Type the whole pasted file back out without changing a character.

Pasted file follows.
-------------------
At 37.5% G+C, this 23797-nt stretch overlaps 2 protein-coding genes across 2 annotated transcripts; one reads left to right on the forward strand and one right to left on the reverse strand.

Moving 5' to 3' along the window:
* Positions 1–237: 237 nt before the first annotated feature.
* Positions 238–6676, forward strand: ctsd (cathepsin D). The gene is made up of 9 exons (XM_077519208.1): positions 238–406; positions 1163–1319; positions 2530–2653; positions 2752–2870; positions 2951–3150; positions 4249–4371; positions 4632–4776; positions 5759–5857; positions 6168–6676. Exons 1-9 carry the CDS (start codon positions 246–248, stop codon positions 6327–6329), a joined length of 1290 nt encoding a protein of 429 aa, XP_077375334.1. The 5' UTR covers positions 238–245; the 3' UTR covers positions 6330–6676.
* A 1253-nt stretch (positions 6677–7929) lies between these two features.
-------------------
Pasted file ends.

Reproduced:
At 37.5% G+C, this 23797-nt stretch overlaps 2 protein-coding genes across 2 annotated transcripts; one reads left to right on the forward strand and one right to left on the reverse strand.

Moving 5' to 3' along the window:
* Positions 1–237: 237 nt before the first annotated feature.
* Positions 238–6676, forward strand: ctsd (cathepsin D). The gene is made up of 9 exons (XM_077519208.1): positions 238–406; positions 1163–1319; positions 2530–2653; positions 2752–2870; positions 2951–3150; positions 4249–4371; positions 4632–4776; positions 5759–5857; positions 6168–6676. Exons 1-9 carry the CDS (start codon positions 246–248, stop codon positions 6327–6329), a joined length of 1290 nt encoding a protein of 429 aa, XP_077375334.1. The 5' UTR covers positions 238–245; the 3' UTR covers positions 6330–6676.
* A 1253-nt stretch (positions 6677–7929) lies between these two features.